• Adobe Air: Installation will be a challenge for some but it is worth it, if just to run Tweetdeck.
  • Tweetdeck: I love this tool to monitor twitter. It requires Adobe Air.

Tier 3

  • Oracle/Sun’s Virtualbox (I use this to run Windows XP, Microsoft Office/2007, and some other Windows programs). It is surprisingly easy to run Windows and Windows application within Ubuntu 10.04 using this program.
  • Shotwell: A way to view your pictures organized by dates, that you can use without changing the underlying directories for the pictures.
  • Abiword: A smaller word processor than OpenOffice.Org.

Verizon billing issues

Wednesday, May 12th, 2010

In looking at some Verizon bills at work, I noticed we were paying $.20 to $22 per minute to call European land lines, despite having paid for a plan that promised much lower rates. From my home phone I pay about $.03 per minute for calls to Europe. We were also paying about $.11 per minute to call long distance in the United States — higher than a pre-paid phone from T-Mobile. Verizon promised to fix some but not all of the overcharges, but only going back 90 days. This isn’t the first time we have had problems with Verizon. Not surprisingly, all of the errors in our bill work to the advantage of Verizon, and to our disadvantage. Apparently we have to audit the bill every couple of months (or we pass the 90 day rule on refunds for overcharges).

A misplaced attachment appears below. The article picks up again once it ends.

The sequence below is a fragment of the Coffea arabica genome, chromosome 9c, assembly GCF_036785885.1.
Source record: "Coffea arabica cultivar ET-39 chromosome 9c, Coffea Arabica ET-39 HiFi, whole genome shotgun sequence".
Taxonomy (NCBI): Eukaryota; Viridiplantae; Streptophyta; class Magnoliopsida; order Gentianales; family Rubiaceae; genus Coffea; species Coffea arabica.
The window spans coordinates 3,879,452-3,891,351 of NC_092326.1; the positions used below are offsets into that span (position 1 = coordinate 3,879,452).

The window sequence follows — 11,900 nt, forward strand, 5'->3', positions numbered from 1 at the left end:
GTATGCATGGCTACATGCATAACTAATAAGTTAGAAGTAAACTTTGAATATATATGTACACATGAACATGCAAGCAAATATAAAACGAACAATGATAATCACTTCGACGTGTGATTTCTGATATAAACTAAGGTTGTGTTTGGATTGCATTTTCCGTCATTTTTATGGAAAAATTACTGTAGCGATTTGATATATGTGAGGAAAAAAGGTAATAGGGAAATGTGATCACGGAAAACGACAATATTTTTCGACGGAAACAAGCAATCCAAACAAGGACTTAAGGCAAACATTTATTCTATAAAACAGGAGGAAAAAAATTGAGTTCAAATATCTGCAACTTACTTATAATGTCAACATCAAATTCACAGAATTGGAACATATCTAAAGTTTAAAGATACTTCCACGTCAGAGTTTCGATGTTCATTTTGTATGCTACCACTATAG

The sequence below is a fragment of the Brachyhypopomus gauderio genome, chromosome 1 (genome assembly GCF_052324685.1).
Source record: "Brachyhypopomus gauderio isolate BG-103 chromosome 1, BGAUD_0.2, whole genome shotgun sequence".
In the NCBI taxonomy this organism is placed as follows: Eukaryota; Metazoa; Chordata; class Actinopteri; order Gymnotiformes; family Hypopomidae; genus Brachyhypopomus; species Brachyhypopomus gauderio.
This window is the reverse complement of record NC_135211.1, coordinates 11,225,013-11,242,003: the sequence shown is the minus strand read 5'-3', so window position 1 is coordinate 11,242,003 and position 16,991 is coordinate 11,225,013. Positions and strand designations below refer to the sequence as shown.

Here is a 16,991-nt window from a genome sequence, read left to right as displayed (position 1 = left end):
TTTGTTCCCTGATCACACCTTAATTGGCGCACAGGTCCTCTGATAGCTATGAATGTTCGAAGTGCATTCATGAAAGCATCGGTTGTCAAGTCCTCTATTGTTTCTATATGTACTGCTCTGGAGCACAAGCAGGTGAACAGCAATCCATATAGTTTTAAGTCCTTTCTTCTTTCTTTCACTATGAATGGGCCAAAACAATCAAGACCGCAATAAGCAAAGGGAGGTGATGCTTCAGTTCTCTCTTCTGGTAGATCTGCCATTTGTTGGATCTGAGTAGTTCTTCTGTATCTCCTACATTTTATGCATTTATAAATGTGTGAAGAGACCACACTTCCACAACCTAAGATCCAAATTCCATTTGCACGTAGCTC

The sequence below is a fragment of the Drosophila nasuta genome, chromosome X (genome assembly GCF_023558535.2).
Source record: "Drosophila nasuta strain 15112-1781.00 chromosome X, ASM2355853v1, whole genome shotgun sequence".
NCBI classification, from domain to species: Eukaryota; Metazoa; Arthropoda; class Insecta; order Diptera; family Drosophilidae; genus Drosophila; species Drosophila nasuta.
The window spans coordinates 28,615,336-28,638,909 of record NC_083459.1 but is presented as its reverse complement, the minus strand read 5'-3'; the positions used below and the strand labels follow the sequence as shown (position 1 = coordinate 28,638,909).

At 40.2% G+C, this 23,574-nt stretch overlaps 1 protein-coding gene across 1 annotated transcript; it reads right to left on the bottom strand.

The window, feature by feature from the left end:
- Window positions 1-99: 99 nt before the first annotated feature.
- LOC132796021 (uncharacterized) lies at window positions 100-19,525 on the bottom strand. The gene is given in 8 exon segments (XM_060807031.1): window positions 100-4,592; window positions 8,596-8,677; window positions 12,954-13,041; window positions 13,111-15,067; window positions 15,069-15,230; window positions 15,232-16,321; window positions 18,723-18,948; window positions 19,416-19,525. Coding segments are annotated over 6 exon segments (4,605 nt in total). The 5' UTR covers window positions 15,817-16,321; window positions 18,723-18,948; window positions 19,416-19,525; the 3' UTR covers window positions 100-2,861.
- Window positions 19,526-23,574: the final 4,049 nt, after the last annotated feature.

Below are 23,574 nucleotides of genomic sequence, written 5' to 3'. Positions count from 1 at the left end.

Oracle’s VirtualBox on Ubuntu 10.04, to run Windows applications

Tuesday, May 11th, 2010

Today I spend just a few hours with Oracle’s VirtualBox, and was able to install a copy of Windows XP, and Microsoft Office 2007, on a Dell XPS 1530 running Ubuntu 10.04. The manual for the Virtualbox is 302 pages, but I was able to do the installation without reading the manual, and everything worked as I expected it to.